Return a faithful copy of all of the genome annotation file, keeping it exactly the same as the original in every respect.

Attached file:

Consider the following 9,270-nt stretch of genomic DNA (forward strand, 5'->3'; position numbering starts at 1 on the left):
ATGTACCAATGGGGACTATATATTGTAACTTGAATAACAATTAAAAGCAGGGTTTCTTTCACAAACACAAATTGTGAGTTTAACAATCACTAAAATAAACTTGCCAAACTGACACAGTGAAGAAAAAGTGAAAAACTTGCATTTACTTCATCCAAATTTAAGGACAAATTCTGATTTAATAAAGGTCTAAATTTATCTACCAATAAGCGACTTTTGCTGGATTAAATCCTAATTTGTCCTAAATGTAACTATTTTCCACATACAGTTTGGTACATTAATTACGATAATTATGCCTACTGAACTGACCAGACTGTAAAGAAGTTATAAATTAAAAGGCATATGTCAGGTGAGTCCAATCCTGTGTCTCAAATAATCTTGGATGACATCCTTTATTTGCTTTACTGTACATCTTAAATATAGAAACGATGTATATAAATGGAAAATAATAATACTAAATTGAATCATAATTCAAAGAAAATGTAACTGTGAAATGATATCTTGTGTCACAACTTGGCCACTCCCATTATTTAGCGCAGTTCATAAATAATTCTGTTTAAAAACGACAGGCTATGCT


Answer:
Consider the following 9,270-nt stretch of genomic DNA (forward strand, 5'->3'; position numbering starts at 1 on the left):
ATGTACCAATGGGGACTATATATTGTAACTTGAATAACAATTAAAAGCAGGGTTTCTTTCACAAACACAAATTGTGAGTTTAACAATCACTAAAATAAACTTGCCAAACTGACACAGTGAAGAAAAAGTGAAAAACTTGCATTTACTTCATCCAAATTTAAGGACAAATTCTGATTTAATAAAGGTCTAAATTTATCTACCAATAAGCGACTTTTGCTGGATTAAATCCTAATTTGTCCTAAATGTAACTATTTTCCACATACAGTTTGGTACATTAATTACGATAATTATGCCTACTGAACTGACCAGACTGTAAAGAAGTTATAAATTAAAAGGCATATGTCAGGTGAGTCCAATCCTGTGTCTCAAATAATCTTGGATGACATCCTTTATTTGCTTTACTGTACATCTTAAATATAGAAACGATGTATATAAATGGAAAATAATAATACTAAATTGAATCATAATTCAAAGAAAATGTAACTGTGAAATGATATCTTGTGTCACAACTTGGCCACTCCCATTATTTAGCGCAGTTCATAAATAATTCTGTTTAAAAACGACAGGCTATGCT